Meanwhile, in New York State, the NY Daily News reports that GOP-run State Senate has rejected a request from Sen. Eric Adams (D-Brooklyn)to honor Houston. Republicans, who just stiffened penalties for prescription drug abuse, were uneasy about paying tribute to someone who may have died of drug abuse.

Adams argued that Houston donated proceeds from the re-release of her 1991 rendition of the “The Star-Spangled Banner” to 9/11 first responders and victims to no avail.


Friends of Whitney Houston's ex -husband Bobby Brown deny a TMZ report he is not invited to the funeral on Saturday at the New Hope Baptist Church. says the family can't stop him from attending because he wants to support their daughter Bobbi Kristina. In a statement,

"My daughter Bobbi Kristina is doing much better," Brown said in an email statement to Tuesday. "We continue to provide love and support to Bobbi Kristina. She is dealing with the tragedy of her mother's death and would prefer to do it outside of the public eye. I ask again that our privacy be respected."


Meanwhile, fans are wondering how they can publicaly show their appreciation and love for the singer.  Whitney Houston's family plans a private church service. No public memorial is set. And in Los Angeles, Houston doesn't even have a star on the Hollywood Walk of Fame for fans to pile flowers on.

The hearse that carried Houston's body from an airport to a funeral home came into Newark late at night. That denied residents yet another opportunity to grieve publicly.

The family said Tuesday it had no plans right now for a public memorial. Still, fans are holding out hope.

They gathered Tuesday outside the Newark church where her funeral is scheduled for Saturday and outside the funeral home.


Houston's funeral will be held at noon at the New Hope Baptist Church in Newark. The funeral home said that no wake would be held and that there would be no public memorial at Newark's Prudential Center, the sports arena that the family had discussed as a possible venue.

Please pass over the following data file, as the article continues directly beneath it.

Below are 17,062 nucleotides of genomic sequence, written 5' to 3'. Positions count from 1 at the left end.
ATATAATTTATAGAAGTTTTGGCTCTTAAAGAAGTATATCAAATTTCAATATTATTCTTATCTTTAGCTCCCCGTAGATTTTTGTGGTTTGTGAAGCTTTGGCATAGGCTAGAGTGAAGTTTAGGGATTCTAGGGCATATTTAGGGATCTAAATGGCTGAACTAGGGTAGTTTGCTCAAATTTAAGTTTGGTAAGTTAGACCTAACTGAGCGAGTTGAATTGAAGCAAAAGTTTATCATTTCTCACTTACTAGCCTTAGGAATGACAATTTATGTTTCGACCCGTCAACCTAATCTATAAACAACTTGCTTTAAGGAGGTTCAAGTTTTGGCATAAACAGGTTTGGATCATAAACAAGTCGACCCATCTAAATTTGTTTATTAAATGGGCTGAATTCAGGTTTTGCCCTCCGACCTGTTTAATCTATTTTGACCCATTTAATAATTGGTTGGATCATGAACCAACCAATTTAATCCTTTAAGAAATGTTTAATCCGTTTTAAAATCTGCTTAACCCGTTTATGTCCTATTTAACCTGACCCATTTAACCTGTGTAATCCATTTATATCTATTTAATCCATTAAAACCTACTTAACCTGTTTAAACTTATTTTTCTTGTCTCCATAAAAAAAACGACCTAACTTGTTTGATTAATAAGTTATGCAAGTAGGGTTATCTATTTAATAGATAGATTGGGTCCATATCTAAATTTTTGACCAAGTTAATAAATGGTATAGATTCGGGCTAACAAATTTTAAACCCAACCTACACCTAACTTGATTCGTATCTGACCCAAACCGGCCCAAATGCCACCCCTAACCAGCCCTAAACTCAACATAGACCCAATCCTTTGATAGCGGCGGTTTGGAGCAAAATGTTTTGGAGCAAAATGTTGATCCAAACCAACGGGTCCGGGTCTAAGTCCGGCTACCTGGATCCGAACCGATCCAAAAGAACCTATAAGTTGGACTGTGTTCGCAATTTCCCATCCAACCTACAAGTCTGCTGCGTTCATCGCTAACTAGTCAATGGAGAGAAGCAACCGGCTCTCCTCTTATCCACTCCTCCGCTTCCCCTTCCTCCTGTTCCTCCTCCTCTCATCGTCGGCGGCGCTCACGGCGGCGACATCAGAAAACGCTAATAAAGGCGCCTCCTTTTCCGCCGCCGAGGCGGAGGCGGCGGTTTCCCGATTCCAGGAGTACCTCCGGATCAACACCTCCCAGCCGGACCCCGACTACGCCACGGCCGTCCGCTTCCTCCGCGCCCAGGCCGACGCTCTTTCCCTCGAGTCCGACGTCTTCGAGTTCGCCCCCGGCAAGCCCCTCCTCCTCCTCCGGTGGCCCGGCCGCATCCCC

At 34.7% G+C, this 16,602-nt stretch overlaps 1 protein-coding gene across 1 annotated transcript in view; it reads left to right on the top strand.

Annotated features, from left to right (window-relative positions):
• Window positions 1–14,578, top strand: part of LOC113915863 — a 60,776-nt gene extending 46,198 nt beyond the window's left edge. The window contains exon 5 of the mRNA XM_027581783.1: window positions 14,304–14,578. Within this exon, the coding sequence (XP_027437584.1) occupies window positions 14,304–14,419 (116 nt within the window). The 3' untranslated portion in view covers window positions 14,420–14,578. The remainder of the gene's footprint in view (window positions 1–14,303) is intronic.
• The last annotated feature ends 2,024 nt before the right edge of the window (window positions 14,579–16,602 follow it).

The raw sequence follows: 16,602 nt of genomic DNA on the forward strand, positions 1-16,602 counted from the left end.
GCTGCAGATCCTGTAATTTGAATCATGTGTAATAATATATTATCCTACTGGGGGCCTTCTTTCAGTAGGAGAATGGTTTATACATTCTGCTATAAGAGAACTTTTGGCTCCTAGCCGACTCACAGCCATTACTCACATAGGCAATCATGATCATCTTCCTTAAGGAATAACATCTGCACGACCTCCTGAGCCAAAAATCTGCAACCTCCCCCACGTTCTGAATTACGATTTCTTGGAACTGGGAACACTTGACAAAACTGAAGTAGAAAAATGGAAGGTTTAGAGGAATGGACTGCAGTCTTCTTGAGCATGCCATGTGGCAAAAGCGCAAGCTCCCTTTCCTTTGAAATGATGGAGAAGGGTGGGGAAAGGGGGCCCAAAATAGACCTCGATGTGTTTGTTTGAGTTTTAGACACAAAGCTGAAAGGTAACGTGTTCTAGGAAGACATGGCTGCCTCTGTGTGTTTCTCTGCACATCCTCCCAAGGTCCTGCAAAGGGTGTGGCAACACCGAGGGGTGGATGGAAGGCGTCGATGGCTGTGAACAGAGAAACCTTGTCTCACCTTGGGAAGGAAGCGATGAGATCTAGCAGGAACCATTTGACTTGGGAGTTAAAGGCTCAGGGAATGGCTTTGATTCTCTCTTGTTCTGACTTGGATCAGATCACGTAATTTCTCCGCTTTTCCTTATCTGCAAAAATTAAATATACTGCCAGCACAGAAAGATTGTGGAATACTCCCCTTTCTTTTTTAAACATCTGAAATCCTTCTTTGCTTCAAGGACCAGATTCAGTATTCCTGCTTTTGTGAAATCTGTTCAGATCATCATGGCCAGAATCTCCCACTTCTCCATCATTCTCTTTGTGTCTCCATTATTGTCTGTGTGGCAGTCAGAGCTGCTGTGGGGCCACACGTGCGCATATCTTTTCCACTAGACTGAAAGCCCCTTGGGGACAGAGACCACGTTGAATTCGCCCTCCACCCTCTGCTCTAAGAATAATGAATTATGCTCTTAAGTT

The funeral service will be by invitation only, Carolyn Whigham said, reflecting the family's desire to keep the memorial more personal. "They have shared her for 30 some years with the city, with the state, with the world. This is their time now for their farewell," she said. "The family thanks all the fans, the friends and the media, but this time is their private time," she said.

Some details about the funeral have leaked. Gospel singer Marvin Winans has been chosen to deliver the eulogy. Winans is a Grammy Award-winning member of one of gospel music's first families. In his role as a pastor he married Houston and Bobby Brown in 1992.

The Winans and Houston families have been friends for years. Houston performed with Marvin Winans' sisters CeCe and BeBe.

The New York Daily News reports the funeral will be a "strong musical celebration of her life" according to New Baptist Church Pastor Joe Carter. While not naming names, it is expected that  singer Kelly Price, who shared the stage with Whitney on her last ever performance, and Jennifer Hudson are expected to attend.


TMZ reports that in her final days Whitney Houston told friends she "really wanted to see Jesus" and claimed she had a feeling the end was near for her ... this according to several of Whitney's friends. They say she became "spiritual" and felt that her time was coming. Whitney was discussing a bible passage involving John the Baptist and Jesus ... when Houston flashed a big smile and remarked, "You know, he's so cool ... I really want to see that Jesus."

(The Associated Press contributed to this report)